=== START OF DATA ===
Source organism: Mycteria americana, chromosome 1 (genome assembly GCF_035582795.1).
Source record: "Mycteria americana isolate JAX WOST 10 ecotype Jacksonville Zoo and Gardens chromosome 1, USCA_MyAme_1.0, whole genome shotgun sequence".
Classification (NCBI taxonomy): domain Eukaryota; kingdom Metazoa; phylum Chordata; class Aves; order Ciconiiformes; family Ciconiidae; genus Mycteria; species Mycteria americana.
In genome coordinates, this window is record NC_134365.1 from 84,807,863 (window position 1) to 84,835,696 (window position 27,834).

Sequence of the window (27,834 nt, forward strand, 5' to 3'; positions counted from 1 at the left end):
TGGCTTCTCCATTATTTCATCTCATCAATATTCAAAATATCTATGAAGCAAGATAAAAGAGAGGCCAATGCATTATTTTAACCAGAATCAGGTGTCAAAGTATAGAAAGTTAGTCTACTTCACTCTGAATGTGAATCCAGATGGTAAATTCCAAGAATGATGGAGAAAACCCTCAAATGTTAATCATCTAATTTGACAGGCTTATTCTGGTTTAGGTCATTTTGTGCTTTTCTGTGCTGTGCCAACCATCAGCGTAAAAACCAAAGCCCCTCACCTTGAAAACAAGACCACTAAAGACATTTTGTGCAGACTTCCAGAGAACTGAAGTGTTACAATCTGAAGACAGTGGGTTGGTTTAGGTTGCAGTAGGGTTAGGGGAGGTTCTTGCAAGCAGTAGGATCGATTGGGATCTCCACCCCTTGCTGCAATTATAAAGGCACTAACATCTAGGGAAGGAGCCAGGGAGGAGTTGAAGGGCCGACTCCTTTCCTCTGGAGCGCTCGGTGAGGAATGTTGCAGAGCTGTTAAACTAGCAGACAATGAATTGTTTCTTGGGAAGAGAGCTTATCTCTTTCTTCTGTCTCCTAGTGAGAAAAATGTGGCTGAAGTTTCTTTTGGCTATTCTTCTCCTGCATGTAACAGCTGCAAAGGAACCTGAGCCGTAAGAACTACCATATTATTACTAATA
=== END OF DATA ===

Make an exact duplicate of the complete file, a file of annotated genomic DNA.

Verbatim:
Source organism: Mycteria americana, chromosome 1 (genome assembly GCF_035582795.1).
Source record: "Mycteria americana isolate JAX WOST 10 ecotype Jacksonville Zoo and Gardens chromosome 1, USCA_MyAme_1.0, whole genome shotgun sequence".
Classification (NCBI taxonomy): domain Eukaryota; kingdom Metazoa; phylum Chordata; class Aves; order Ciconiiformes; family Ciconiidae; genus Mycteria; species Mycteria americana.
In genome coordinates, this window is record NC_134365.1 from 84,807,863 (window position 1) to 84,835,696 (window position 27,834).

Sequence of the window (27,834 nt, forward strand, 5' to 3'; positions counted from 1 at the left end):
TGGCTTCTCCATTATTTCATCTCATCAATATTCAAAATATCTATGAAGCAAGATAAAAGAGAGGCCAATGCATTATTTTAACCAGAATCAGGTGTCAAAGTATAGAAAGTTAGTCTACTTCACTCTGAATGTGAATCCAGATGGTAAATTCCAAGAATGATGGAGAAAACCCTCAAATGTTAATCATCTAATTTGACAGGCTTATTCTGGTTTAGGTCATTTTGTGCTTTTCTGTGCTGTGCCAACCATCAGCGTAAAAACCAAAGCCCCTCACCTTGAAAACAAGACCACTAAAGACATTTTGTGCAGACTTCCAGAGAACTGAAGTGTTACAATCTGAAGACAGTGGGTTGGTTTAGGTTGCAGTAGGGTTAGGGGAGGTTCTTGCAAGCAGTAGGATCGATTGGGATCTCCACCCCTTGCTGCAATTATAAAGGCACTAACATCTAGGGAAGGAGCCAGGGAGGAGTTGAAGGGCCGACTCCTTTCCTCTGGAGCGCTCGGTGAGGAATGTTGCAGAGCTGTTAAACTAGCAGACAATGAATTGTTTCTTGGGAAGAGAGCTTATCTCTTTCTTCTGTCTCCTAGTGAGAAAAATGTGGCTGAAGTTTCTTTTGGCTATTCTTCTCCTGCATGTAACAGCTGCAAAGGAACCTGAGCCGTAAGAACTACCATATTATTACTAATA